• Arrange for research study sites and determine staff or equipment availability.
    • Maintain required records of study activity including case report forms, drug dispensation records, or regulatory forms.
    • Communicate with laboratories or investigators regarding laboratory findings.
    • Collaborate with investigators to prepare presentations or reports of clinical study procedures, results, and conclusions.
    • Contact outside health care providers and communicate with subjects to obtain follow-up information.
    • Organize space for study equipment and supplies.
    • Prepare study-related documentation, such as protocol worksheets, procedural manuals, adverse event reports, institutional review board documents, or progress reports.
    • Confer with health care professionals to determine the best recruitment practices for studies.
    • Oversee subject enrollment to ensure that informed consent is properly obtained and documented.
    • Contact outside health care providers and communicate with subjects to obtain follow-up information.
    • Review scientific literature, participate in continuing education activities, or attend conferences and seminars to maintain current knowledge of clinical studies affairs and issues.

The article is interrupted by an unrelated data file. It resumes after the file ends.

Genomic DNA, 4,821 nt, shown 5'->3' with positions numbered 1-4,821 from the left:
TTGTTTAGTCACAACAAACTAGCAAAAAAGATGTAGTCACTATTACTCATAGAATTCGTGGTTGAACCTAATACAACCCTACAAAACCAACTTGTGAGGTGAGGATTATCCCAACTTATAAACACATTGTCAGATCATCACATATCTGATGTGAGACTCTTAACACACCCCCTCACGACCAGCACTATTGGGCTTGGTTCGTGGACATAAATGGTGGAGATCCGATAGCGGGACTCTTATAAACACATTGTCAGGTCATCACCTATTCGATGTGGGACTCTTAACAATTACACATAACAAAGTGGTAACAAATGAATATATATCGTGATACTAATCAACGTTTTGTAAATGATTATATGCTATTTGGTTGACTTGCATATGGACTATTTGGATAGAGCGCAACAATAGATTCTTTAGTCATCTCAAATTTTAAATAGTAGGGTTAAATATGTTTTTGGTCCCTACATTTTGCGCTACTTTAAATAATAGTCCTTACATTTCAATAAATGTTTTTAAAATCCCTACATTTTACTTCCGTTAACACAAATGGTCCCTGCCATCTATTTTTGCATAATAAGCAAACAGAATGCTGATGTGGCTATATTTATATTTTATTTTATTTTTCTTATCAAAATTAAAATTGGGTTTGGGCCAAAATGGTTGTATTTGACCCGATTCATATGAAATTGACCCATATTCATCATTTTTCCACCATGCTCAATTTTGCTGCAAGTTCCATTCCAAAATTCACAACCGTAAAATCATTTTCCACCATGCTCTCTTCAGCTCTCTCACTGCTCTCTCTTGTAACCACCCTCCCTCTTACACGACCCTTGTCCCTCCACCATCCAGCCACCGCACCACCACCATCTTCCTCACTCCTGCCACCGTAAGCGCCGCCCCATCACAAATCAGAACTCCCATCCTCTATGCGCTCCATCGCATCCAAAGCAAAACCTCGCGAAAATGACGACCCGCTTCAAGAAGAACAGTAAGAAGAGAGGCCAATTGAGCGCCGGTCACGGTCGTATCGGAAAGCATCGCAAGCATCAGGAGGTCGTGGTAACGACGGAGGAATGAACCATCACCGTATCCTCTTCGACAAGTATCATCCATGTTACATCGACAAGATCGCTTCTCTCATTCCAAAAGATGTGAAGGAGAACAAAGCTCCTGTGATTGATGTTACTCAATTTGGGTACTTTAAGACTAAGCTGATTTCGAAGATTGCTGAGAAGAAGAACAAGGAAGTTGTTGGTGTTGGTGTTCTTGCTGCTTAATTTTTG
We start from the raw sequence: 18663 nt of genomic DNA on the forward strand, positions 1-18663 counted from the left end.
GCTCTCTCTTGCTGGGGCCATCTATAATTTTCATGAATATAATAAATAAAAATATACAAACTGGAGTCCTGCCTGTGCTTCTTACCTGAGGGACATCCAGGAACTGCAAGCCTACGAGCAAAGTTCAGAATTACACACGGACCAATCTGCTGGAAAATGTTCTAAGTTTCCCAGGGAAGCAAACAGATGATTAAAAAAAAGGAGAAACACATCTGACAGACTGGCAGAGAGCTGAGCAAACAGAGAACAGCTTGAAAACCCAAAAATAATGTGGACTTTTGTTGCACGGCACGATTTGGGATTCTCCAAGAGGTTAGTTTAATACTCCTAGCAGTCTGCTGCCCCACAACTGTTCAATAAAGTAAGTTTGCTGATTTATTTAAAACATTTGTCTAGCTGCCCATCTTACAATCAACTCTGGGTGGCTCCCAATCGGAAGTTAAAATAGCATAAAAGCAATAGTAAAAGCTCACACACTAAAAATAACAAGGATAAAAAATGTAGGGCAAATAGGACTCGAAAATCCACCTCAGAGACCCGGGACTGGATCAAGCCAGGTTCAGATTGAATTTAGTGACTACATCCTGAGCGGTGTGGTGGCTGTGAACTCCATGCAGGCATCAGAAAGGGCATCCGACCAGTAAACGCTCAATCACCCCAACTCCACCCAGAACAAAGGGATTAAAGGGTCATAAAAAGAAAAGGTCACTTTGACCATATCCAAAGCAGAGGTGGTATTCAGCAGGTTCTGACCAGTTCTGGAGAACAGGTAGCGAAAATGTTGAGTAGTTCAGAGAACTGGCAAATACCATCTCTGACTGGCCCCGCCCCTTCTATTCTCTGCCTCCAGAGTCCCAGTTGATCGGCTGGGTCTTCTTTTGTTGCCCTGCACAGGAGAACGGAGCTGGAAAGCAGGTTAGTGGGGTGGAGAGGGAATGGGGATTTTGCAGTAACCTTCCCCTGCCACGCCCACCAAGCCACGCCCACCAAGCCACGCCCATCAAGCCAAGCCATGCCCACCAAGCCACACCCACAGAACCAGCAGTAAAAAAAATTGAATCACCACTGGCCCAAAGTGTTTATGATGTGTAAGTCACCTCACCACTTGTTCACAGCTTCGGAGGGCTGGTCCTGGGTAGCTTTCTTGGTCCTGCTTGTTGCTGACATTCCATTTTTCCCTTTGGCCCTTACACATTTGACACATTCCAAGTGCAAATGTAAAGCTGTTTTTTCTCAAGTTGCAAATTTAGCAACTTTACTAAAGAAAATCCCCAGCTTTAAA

• Record adverse event and side effect data and confer with investigators regarding the reporting of events to oversight agencies.
    • Assess eligibility of potential subjects through methods such as screening interviews, reviews of medical records, or discussions with physicians and nurses.
    • Prepare for or participate in quality assurance audits conducted by study sponsors, federal agencies, or specially designated review groups.
    • Perform specific protocol procedures such as interviewing subjects, taking vital signs, and performing electrocardiograms.
    • Review proposed study protocols to evaluate factors such as sample collection processes, data management plans, or potential subject risks.